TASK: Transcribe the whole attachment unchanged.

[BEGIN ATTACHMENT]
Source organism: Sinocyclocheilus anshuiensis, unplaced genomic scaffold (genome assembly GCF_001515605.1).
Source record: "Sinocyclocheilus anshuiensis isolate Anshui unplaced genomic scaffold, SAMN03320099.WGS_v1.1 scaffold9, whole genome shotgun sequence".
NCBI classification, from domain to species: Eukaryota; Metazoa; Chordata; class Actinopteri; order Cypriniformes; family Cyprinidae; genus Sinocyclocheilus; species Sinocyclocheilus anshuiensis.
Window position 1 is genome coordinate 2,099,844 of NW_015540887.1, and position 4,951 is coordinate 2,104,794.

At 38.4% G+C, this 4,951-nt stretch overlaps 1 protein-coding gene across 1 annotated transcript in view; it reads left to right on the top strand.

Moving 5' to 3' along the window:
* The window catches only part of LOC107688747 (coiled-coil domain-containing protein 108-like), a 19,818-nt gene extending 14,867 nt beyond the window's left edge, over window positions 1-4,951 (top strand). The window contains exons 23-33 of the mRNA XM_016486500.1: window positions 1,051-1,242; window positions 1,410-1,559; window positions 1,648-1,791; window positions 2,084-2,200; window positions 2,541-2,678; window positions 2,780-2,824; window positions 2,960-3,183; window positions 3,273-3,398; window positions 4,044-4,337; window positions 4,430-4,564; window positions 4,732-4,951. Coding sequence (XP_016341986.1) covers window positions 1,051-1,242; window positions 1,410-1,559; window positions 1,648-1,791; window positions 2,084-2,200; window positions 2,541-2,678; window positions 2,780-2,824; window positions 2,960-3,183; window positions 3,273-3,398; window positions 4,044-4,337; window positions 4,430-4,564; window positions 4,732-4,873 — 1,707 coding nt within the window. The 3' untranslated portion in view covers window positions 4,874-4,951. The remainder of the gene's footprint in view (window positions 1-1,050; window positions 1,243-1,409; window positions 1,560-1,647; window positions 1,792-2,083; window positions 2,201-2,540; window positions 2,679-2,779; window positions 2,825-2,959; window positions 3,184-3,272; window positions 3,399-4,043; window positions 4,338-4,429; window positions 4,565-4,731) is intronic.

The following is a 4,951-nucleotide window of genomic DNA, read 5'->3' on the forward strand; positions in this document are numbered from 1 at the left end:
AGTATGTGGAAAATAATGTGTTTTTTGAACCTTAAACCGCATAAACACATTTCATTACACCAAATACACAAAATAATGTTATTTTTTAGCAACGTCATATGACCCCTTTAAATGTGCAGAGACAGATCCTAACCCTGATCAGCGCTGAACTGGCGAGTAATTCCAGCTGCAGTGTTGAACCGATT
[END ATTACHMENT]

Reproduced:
Source organism: Sinocyclocheilus anshuiensis, unplaced genomic scaffold (genome assembly GCF_001515605.1).
Source record: "Sinocyclocheilus anshuiensis isolate Anshui unplaced genomic scaffold, SAMN03320099.WGS_v1.1 scaffold9, whole genome shotgun sequence".
NCBI classification, from domain to species: Eukaryota; Metazoa; Chordata; class Actinopteri; order Cypriniformes; family Cyprinidae; genus Sinocyclocheilus; species Sinocyclocheilus anshuiensis.
Window position 1 is genome coordinate 2,099,844 of NW_015540887.1, and position 4,951 is coordinate 2,104,794.

At 38.4% G+C, this 4,951-nt stretch overlaps 1 protein-coding gene across 1 annotated transcript in view; it reads left to right on the top strand.

Moving 5' to 3' along the window:
* The window catches only part of LOC107688747 (coiled-coil domain-containing protein 108-like), a 19,818-nt gene extending 14,867 nt beyond the window's left edge, over window positions 1-4,951 (top strand). The window contains exons 23-33 of the mRNA XM_016486500.1: window positions 1,051-1,242; window positions 1,410-1,559; window positions 1,648-1,791; window positions 2,084-2,200; window positions 2,541-2,678; window positions 2,780-2,824; window positions 2,960-3,183; window positions 3,273-3,398; window positions 4,044-4,337; window positions 4,430-4,564; window positions 4,732-4,951. Coding sequence (XP_016341986.1) covers window positions 1,051-1,242; window positions 1,410-1,559; window positions 1,648-1,791; window positions 2,084-2,200; window positions 2,541-2,678; window positions 2,780-2,824; window positions 2,960-3,183; window positions 3,273-3,398; window positions 4,044-4,337; window positions 4,430-4,564; window positions 4,732-4,873 — 1,707 coding nt within the window. The 3' untranslated portion in view covers window positions 4,874-4,951. The remainder of the gene's footprint in view (window positions 1-1,050; window positions 1,243-1,409; window positions 1,560-1,647; window positions 1,792-2,083; window positions 2,201-2,540; window positions 2,679-2,779; window positions 2,825-2,959; window positions 3,184-3,272; window positions 3,399-4,043; window positions 4,338-4,429; window positions 4,565-4,731) is intronic.

The following is a 4,951-nucleotide window of genomic DNA, read 5'->3' on the forward strand; positions in this document are numbered from 1 at the left end:
AGTATGTGGAAAATAATGTGTTTTTTGAACCTTAAACCGCATAAACACATTTCATTACACCAAATACACAAAATAATGTTATTTTTTAGCAACGTCATATGACCCCTTTAAATGTGCAGAGACAGATCCTAACCCTGATCAGCGCTGAACTGGCGAGTAATTCCAGCTGCAGTGTTGAACCGATT